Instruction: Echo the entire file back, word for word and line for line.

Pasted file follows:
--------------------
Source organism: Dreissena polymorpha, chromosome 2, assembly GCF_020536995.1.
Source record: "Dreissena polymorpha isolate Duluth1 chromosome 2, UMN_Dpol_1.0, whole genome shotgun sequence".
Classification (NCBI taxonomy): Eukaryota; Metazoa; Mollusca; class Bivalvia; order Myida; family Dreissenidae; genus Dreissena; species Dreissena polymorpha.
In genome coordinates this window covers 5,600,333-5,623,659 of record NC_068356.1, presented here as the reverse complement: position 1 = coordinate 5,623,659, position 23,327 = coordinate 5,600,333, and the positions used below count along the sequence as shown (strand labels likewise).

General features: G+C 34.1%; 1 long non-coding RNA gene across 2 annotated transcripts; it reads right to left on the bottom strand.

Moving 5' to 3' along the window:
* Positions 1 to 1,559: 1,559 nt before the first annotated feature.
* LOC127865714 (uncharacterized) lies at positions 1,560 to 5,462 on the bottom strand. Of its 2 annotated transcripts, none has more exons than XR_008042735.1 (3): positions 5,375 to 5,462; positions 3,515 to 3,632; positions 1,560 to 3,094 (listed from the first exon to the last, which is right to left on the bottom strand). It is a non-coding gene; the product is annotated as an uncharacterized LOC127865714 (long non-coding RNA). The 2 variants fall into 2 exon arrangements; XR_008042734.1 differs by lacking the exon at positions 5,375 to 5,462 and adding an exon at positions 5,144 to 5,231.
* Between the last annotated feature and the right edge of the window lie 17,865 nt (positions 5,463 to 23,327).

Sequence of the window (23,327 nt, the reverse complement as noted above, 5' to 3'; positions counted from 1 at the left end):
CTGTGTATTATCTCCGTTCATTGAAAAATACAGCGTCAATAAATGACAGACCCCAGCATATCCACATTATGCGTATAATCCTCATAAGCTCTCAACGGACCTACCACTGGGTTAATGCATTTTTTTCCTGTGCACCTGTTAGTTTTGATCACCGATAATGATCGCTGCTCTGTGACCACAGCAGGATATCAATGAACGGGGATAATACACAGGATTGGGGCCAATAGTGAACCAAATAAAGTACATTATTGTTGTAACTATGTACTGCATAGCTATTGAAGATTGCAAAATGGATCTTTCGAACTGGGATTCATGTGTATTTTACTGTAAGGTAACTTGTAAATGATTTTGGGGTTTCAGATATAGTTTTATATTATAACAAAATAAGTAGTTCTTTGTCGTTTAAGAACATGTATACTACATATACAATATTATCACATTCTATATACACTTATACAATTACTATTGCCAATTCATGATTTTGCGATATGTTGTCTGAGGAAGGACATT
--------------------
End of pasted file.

Source organism: Dreissena polymorpha, chromosome 2, assembly GCF_020536995.1.
Source record: "Dreissena polymorpha isolate Duluth1 chromosome 2, UMN_Dpol_1.0, whole genome shotgun sequence".
Classification (NCBI taxonomy): Eukaryota; Metazoa; Mollusca; class Bivalvia; order Myida; family Dreissenidae; genus Dreissena; species Dreissena polymorpha.
In genome coordinates this window covers 5,600,333-5,623,659 of record NC_068356.1, presented here as the reverse complement: position 1 = coordinate 5,623,659, position 23,327 = coordinate 5,600,333, and the positions used below count along the sequence as shown (strand labels likewise).

General features: G+C 34.1%; 1 long non-coding RNA gene across 2 annotated transcripts; it reads right to left on the bottom strand.

Moving 5' to 3' along the window:
* Positions 1 to 1,559: 1,559 nt before the first annotated feature.
* LOC127865714 (uncharacterized) lies at positions 1,560 to 5,462 on the bottom strand. Of its 2 annotated transcripts, none has more exons than XR_008042735.1 (3): positions 5,375 to 5,462; positions 3,515 to 3,632; positions 1,560 to 3,094 (listed from the first exon to the last, which is right to left on the bottom strand). It is a non-coding gene; the product is annotated as an uncharacterized LOC127865714 (long non-coding RNA). The 2 variants fall into 2 exon arrangements; XR_008042734.1 differs by lacking the exon at positions 5,375 to 5,462 and adding an exon at positions 5,144 to 5,231.
* Between the last annotated feature and the right edge of the window lie 17,865 nt (positions 5,463 to 23,327).

Sequence of the window (23,327 nt, the reverse complement as noted above, 5' to 3'; positions counted from 1 at the left end):
CTGTGTATTATCTCCGTTCATTGAAAAATACAGCGTCAATAAATGACAGACCCCAGCATATCCACATTATGCGTATAATCCTCATAAGCTCTCAACGGACCTACCACTGGGTTAATGCATTTTTTTCCTGTGCACCTGTTAGTTTTGATCACCGATAATGATCGCTGCTCTGTGACCACAGCAGGATATCAATGAACGGGGATAATACACAGGATTGGGGCCAATAGTGAACCAAATAAAGTACATTATTGTTGTAACTATGTACTGCATAGCTATTGAAGATTGCAAAATGGATCTTTCGAACTGGGATTCATGTGTATTTTACTGTAAGGTAACTTGTAAATGATTTTGGGGTTTCAGATATAGTTTTATATTATAACAAAATAAGTAGTTCTTTGTCGTTTAAGAACATGTATACTACATATACAATATTATCACATTCTATATACACTTATACAATTACTATTGCCAATTCATGATTTTGCGATATGTTGTCTGAGGAAGGACATT